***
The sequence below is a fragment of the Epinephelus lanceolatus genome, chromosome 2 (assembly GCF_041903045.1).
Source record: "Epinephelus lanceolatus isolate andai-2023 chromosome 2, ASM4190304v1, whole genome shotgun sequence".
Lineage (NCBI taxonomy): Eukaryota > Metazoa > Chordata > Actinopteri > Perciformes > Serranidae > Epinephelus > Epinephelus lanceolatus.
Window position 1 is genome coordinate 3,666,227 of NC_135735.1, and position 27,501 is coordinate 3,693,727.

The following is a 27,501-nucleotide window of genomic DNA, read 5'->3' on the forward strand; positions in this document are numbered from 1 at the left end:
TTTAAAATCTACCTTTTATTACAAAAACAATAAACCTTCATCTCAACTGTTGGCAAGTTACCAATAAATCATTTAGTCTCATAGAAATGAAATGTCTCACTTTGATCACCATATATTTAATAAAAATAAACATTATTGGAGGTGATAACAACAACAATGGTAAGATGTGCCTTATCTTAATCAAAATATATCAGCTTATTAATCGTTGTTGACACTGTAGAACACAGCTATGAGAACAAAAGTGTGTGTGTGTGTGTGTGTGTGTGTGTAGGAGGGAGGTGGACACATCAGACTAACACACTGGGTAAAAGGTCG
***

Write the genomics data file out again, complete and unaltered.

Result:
The sequence below is a fragment of the Epinephelus lanceolatus genome, chromosome 2 (assembly GCF_041903045.1).
Source record: "Epinephelus lanceolatus isolate andai-2023 chromosome 2, ASM4190304v1, whole genome shotgun sequence".
Lineage (NCBI taxonomy): Eukaryota > Metazoa > Chordata > Actinopteri > Perciformes > Serranidae > Epinephelus > Epinephelus lanceolatus.
Window position 1 is genome coordinate 3,666,227 of NC_135735.1, and position 27,501 is coordinate 3,693,727.

The following is a 27,501-nucleotide window of genomic DNA, read 5'->3' on the forward strand; positions in this document are numbered from 1 at the left end:
TTTAAAATCTACCTTTTATTACAAAAACAATAAACCTTCATCTCAACTGTTGGCAAGTTACCAATAAATCATTTAGTCTCATAGAAATGAAATGTCTCACTTTGATCACCATATATTTAATAAAAATAAACATTATTGGAGGTGATAACAACAACAATGGTAAGATGTGCCTTATCTTAATCAAAATATATCAGCTTATTAATCGTTGTTGACACTGTAGAACACAGCTATGAGAACAAAAGTGTGTGTGTGTGTGTGTGTGTGTGTGTAGGAGGGAGGTGGACACATCAGACTAACACACTGGGTAAAAGGTCG